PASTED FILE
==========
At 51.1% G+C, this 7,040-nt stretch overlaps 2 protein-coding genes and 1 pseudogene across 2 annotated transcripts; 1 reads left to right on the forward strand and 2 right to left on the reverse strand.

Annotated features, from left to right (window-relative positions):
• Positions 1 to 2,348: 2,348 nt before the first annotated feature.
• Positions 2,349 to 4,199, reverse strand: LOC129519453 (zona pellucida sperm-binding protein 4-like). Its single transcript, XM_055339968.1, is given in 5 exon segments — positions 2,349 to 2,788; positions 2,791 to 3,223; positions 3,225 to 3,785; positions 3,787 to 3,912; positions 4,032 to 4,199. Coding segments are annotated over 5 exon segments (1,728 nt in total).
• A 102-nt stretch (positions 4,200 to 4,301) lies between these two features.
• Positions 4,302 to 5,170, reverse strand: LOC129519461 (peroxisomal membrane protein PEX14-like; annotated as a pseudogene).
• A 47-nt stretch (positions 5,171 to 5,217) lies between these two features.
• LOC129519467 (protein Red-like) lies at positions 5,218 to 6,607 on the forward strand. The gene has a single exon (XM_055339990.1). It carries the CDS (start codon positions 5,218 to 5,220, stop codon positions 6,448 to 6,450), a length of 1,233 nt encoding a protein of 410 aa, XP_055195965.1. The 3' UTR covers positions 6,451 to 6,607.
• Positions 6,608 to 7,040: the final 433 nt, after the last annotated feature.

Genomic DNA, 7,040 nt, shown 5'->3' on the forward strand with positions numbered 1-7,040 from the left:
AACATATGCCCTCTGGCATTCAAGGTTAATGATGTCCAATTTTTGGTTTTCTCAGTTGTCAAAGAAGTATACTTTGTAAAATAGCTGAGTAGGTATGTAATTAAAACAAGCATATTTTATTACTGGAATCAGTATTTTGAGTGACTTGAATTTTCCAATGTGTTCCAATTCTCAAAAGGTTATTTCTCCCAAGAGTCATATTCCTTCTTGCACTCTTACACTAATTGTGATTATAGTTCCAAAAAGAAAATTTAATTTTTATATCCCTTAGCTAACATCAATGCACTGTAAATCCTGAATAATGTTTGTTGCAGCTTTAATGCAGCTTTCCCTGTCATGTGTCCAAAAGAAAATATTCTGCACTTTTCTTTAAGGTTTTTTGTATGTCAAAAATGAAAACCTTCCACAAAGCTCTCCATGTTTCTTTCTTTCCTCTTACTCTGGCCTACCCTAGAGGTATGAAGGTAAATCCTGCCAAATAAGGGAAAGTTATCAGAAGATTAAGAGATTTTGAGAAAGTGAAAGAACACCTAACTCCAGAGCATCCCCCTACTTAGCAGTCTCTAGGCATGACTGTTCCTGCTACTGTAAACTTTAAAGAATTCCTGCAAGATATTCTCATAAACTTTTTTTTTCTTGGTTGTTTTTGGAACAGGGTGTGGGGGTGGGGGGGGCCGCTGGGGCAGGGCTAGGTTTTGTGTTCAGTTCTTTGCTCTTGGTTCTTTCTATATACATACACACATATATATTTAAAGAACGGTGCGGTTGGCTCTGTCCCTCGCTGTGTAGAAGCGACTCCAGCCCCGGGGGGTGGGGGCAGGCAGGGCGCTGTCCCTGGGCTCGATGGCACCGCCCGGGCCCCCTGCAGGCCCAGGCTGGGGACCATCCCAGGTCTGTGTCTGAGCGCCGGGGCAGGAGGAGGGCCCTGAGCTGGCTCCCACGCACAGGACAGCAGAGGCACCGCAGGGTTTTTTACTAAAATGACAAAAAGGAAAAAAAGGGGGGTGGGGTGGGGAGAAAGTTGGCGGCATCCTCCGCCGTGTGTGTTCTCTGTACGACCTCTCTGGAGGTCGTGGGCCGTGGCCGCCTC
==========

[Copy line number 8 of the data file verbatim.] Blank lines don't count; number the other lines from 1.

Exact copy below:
• LOC129519467 (protein Red-like) lies at positions 5,218 to 6,607 on the forward strand. The gene has a single exon (XM_055339990.1). It carries the CDS (start codon positions 5,218 to 5,220, stop codon positions 6,448 to 6,450), a length of 1,233 nt encoding a protein of 410 aa, XP_055195965.1. The 3' UTR covers positions 6,451 to 6,607.